Three Picks for December

December is here; a time of family, friendship, perhaps some frost, and most certainly murder most foul. Here are some of our favorite novels to usher in the New Year. You can find copies on our shelves and via bookpeople.com.


trouble in the heartlandTrouble In The Heartland edited by Joe Clifford

Over forty of the best crime writers out there, including Eric Beetner, Hilary Davidson, and Dennis Lehane, each tackling the title of a Bruce Springsteen song and turning it into a story. Full of losers, longing, cars, desired women, and working class drive, these stories do the Boss proud.


 

bite harderBite Harder by Anonynmous-9

Paraplegic vigilante Dean Drayhart and his helper monkey Sid are back. When a hit is put on the both of them and and Cinda, Dean’s sex worker girlfriend, Dean has to break out of prison, get Sid and fight back. This fun follow-up to Hard Bite ups the ante in blood and laughs.


 

a song to die forA Song to Die For by Mike Blakely
A rollicking novel of crime and music in 1975 Austin that brings together a singer-songwriter, a Texas Ranger, and a murdered Mafia princess. Blakely gives us an Austin where the attitude and the music was truly outlaw. Meet Mike with Robert Knott on January 14th during our western night.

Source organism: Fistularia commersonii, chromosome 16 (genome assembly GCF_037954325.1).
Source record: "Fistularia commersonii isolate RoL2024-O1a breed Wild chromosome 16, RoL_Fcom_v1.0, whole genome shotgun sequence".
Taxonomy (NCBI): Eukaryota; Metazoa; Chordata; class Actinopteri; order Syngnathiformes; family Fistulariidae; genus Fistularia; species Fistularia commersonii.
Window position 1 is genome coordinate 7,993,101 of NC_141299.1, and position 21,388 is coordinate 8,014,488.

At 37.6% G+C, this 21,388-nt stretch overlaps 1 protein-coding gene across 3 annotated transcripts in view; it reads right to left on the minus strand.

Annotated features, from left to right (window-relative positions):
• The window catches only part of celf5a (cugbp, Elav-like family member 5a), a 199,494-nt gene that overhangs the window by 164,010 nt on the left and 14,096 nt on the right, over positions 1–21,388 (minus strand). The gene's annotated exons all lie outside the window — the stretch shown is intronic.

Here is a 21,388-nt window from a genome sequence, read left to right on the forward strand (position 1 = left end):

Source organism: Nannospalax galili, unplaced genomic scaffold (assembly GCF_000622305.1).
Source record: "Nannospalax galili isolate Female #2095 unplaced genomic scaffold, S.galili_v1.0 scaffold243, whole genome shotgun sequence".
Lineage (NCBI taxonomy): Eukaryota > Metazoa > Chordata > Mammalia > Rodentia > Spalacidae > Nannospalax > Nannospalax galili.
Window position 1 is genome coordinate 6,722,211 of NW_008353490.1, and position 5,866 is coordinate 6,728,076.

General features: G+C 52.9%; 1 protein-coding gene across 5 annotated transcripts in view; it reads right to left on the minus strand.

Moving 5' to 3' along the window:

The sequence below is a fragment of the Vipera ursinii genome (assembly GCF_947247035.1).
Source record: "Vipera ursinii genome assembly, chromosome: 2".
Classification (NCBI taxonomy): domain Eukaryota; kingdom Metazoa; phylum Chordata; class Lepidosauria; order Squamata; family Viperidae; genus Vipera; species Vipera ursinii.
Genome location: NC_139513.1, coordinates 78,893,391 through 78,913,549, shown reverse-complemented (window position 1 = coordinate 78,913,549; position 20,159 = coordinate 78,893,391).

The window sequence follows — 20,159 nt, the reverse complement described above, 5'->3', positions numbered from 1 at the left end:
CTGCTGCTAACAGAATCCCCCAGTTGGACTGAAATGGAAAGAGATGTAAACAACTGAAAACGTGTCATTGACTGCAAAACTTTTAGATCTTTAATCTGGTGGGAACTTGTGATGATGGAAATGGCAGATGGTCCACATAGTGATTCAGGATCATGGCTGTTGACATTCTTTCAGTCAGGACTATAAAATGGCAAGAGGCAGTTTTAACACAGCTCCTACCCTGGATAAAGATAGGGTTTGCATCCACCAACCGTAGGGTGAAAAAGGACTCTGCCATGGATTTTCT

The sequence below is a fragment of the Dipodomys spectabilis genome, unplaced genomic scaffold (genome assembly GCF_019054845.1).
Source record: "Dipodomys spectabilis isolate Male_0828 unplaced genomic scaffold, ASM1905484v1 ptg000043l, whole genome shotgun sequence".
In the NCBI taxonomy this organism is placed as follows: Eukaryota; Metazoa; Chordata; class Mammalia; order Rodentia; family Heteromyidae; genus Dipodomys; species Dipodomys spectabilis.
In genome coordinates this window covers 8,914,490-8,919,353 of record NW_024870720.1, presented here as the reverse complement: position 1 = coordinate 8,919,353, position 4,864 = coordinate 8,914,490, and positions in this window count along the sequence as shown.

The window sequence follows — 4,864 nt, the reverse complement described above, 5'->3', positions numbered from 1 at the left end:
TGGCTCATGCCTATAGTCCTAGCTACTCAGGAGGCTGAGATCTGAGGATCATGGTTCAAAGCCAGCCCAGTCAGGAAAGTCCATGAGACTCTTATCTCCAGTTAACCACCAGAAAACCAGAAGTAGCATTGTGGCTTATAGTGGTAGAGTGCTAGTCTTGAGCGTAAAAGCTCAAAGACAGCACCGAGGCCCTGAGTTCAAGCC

MysteryPeople Top 5 Debut Novels of 2013

This year’s debut list means a lot to me. Three of the authors (Todd, Thomas, and Dan) have been good friends whose work I’ve been waiting to see in novel form. They prove they deserve to be widely read. Terry and Elaine (aka Anynomous-9) are others who I discovered this year who became good friends. Congrats gang, hope this was an early step to a road of success.

1. The Hard Bounce by Todd Robinson

A rich hard boiled novel about two Boston bouncers hired to find a missing girl. Tough and smart, with a lot of wicked humor and fist fighting.

 

 

2. Blade Of Dishonor by Thomas Pluck

This novel of non-stop action has an MMA fighter caught in battle between a ninja and samurai over a sword that his grandfather brought back from World War II. It’s the most pure enjoyment I’ve had this year. Pulp in epic scale.

 

3. A Killing At Cotton Hill by Terry Shames

Shames looks at her central Texas community the way Craig Johnson looks at Wyoming and Louise Penny look at Quebec, with the intimacy and expertise of a native. While not bloody or violent, it resists pulling punches when it comes to small town life, greed, politics, family, and nearing the end of one’s life.

 

4. Penance by Dan O’Shea